About how long does it take to make a tutu?

 
An experienced tutu maker can make a tutu in about 16 – 24 hours. And that is just the tutu! That does not include the bodice or the decorative plate that goes over the tutu!

 
I have been sewing for over 20 years and some of those years were as a professional costumer, I have built dozens of corsets but the tutu workshop I attended to learn the above information taught me that the tutu maker has a level a patience that I cannot even imagine. I am not ashamed to admit that I did not finish my tutu in class nor have I attempted to finish it since! I got tired  - sick to death - of pleating ruffles and having the tutu net scraping my neck, my hands and catching in my hair and on itself. It was not a fun experience – except for the people in the class. Thankfully I was sitting with someone who appreciated my humor and commiserated with my complaints! She did not get her tutu finished either but we did have some good laughs. Give me a corset rather than a tutu any day! I concluded a tutu is worth whatever the asking price.

 
Are there any patterns available for making a classical tutu?

 
“Yes” and “No”

There is at least one commercial pattern on the market but it is in no way a professional tutu. It is likely designed for a Halloween costume and would likely not work for dancers, although it may be acceptable for young girls. Always check with the dance school first.
 
I was originally a pattern drafter and wondered about the lack of patterns for this garment. Having taken the workshop I better understand that a commercial pattern would be a challenge to create. The ruffles are the key and they vary in both length and width and are apparently relative in size to the woman wearing them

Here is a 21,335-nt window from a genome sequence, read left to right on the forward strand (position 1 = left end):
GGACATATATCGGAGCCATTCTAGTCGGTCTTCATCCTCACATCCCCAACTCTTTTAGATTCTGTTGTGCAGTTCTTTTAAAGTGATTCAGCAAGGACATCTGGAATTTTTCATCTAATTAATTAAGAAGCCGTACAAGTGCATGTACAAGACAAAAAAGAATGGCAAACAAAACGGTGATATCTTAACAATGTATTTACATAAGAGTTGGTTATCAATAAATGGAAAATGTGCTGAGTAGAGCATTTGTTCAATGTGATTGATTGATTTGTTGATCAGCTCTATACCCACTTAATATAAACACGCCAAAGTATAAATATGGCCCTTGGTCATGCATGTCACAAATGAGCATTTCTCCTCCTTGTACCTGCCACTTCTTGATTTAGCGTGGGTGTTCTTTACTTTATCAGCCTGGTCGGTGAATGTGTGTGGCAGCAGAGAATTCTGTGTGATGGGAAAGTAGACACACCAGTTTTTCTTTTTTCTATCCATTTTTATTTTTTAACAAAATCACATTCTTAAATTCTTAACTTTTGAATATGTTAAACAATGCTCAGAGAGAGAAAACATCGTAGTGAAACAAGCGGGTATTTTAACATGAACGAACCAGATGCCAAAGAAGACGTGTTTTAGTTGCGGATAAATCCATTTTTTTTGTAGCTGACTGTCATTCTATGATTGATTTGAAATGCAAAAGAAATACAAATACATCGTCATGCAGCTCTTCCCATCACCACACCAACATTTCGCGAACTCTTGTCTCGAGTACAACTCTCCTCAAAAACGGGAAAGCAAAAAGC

Looking for Tutu Making Supplies?

 Tutu net and veiling for the panty (knickers)
 
 
Tutu steel
 

Wednesday, January 15, 2014

Hook and Eye Tape Application.

Why sew on a bunch of hooks and eyes by hand if you can use hook and eye tape which does not require you to measure for every piece applied. This is faster and saves your hands.
It's best to first explain what hook and eye tape is.  Typically, you can buy hook tape and eye tape at most fabric stores.  One of the tapes has hooks on it and the other tape has eyes on it, usually these hooks and eyes are sewn into the tapes.  With alternating hook and eye tape.  The hooks and the eyes are riveted to a single tape and they alternate in placement of hook followed by an eye followed by a hook followed by an eye and so on.
The advantage of alternating hook and eye tape is that once the hook and eye tape is done up it is very difficult for it to come undone without effort.  Standard hook and eye tapes come undone fairly easily.  Alternating hook &eye tape are an advantage in the back of dance costumes, because no matter what motion the dancer does, there is limited to no risk of the hooks and eyes coming undone. 
The image below shows two rows of alternating hook and eye tape.
hookandeyetapealternating3closeup588x800.jpg           
The hooks and eyes are fairly substantial corset hooks and corset eyes that are riveted on to a stiff twill tape.
Notice how each twill tape has a hook and then an eye in alternating sequences.
Be sure to confirm how the hooks and eyes line up before you cut the tape! A hook needs to be opposite an eye. If you’re not careful you can end up with the problem below.
                                                                                                        hookandeyetapedoneupstaggered800x600.jpg                                      
 
 Keep in mind it's also very difficult to undo a garment you're wearing yourself if you have used alternating hook and eye tape.  It's also very difficult to get it done up yourself!